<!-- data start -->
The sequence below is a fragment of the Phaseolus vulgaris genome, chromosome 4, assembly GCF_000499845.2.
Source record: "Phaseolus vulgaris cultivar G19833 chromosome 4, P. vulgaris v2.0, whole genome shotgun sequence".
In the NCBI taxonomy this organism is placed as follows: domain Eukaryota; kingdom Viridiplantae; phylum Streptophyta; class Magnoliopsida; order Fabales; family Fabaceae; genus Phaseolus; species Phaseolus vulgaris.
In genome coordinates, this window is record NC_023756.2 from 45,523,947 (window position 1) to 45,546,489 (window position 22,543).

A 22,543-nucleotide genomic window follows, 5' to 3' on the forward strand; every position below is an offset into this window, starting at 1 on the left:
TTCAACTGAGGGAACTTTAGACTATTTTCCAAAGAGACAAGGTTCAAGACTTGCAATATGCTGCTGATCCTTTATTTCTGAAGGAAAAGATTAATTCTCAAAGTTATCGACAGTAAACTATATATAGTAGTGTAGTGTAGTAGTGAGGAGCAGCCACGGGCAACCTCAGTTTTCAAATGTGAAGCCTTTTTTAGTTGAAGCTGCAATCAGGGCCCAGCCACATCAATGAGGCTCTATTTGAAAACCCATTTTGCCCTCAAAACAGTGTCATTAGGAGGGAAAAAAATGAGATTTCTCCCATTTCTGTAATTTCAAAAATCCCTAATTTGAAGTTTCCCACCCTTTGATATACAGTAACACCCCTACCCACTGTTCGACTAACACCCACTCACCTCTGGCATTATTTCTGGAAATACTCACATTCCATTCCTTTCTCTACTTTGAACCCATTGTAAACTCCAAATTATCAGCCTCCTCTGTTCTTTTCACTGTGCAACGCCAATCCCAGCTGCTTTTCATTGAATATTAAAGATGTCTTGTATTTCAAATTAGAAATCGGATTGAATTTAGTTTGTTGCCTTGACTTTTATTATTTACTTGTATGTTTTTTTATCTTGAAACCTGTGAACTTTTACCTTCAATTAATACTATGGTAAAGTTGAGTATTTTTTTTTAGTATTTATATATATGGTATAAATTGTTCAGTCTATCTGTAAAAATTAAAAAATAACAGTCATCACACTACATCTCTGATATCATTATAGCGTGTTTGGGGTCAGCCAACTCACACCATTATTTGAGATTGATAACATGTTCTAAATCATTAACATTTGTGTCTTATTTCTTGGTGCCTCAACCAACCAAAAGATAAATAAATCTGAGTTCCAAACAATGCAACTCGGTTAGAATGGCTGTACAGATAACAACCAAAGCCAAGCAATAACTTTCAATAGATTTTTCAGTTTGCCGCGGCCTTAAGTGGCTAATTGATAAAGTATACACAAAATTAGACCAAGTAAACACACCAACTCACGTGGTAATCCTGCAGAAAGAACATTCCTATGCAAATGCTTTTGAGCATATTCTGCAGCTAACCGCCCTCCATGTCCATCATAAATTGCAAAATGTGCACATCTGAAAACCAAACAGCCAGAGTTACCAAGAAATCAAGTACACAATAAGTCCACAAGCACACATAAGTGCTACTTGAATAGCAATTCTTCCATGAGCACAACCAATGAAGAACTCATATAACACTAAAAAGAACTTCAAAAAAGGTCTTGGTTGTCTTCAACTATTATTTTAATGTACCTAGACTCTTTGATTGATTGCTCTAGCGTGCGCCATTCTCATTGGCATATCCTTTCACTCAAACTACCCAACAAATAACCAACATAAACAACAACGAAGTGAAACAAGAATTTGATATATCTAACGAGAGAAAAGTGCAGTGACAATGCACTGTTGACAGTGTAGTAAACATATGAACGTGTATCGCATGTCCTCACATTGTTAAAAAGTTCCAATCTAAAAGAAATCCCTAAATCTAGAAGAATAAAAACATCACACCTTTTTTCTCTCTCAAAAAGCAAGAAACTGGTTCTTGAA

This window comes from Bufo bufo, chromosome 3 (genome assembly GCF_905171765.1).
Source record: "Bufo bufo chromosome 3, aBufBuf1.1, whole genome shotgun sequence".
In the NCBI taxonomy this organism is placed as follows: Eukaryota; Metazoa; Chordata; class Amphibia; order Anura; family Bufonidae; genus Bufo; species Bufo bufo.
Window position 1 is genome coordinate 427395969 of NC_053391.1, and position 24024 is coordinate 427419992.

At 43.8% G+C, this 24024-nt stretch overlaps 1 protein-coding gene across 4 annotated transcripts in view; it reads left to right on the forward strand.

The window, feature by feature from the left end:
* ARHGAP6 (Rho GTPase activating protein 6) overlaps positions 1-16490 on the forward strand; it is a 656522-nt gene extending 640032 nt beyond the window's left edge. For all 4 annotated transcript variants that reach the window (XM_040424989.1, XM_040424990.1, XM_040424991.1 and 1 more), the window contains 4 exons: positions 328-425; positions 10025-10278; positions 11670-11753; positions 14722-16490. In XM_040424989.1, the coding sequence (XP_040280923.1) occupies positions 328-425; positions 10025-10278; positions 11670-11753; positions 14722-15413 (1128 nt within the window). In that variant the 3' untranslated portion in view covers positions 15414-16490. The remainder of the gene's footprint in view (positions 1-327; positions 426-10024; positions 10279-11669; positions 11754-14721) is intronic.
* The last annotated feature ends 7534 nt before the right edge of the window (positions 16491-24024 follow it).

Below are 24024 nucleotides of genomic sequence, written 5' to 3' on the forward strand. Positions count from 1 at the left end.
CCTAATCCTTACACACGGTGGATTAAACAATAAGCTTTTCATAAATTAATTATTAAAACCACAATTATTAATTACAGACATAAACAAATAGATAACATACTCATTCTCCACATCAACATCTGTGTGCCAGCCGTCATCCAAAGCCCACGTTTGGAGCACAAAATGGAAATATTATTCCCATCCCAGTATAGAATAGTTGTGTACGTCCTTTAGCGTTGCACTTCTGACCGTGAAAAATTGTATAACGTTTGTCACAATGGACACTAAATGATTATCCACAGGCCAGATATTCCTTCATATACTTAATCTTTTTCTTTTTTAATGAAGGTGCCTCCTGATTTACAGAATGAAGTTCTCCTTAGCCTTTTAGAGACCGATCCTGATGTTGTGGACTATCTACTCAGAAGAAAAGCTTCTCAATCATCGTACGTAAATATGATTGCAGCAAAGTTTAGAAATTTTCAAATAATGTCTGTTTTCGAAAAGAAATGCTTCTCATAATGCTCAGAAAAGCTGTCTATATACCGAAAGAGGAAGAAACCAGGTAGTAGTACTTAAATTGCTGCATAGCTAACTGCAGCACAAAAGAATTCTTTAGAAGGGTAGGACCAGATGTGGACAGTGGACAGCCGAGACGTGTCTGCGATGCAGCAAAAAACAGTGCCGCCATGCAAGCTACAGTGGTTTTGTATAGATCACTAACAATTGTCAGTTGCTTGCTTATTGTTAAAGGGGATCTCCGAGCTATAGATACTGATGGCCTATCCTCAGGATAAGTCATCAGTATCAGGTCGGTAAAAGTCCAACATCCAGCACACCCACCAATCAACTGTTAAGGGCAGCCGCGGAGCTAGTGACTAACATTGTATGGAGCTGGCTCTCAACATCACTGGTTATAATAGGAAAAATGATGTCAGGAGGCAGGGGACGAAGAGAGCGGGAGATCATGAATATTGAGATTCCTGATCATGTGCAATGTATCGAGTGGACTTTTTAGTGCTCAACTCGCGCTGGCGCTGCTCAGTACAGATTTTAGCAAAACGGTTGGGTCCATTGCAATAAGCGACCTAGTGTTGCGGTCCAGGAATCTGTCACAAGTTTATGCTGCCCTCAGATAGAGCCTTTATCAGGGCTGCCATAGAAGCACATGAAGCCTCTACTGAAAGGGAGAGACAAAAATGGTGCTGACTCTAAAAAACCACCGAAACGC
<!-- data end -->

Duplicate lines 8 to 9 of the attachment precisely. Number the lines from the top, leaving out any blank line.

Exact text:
Source record: "Bufo bufo chromosome 3, aBufBuf1.1, whole genome shotgun sequence".
In the NCBI taxonomy this organism is placed as follows: Eukaryota; Metazoa; Chordata; class Amphibia; order Anura; family Bufonidae; genus Bufo; species Bufo bufo.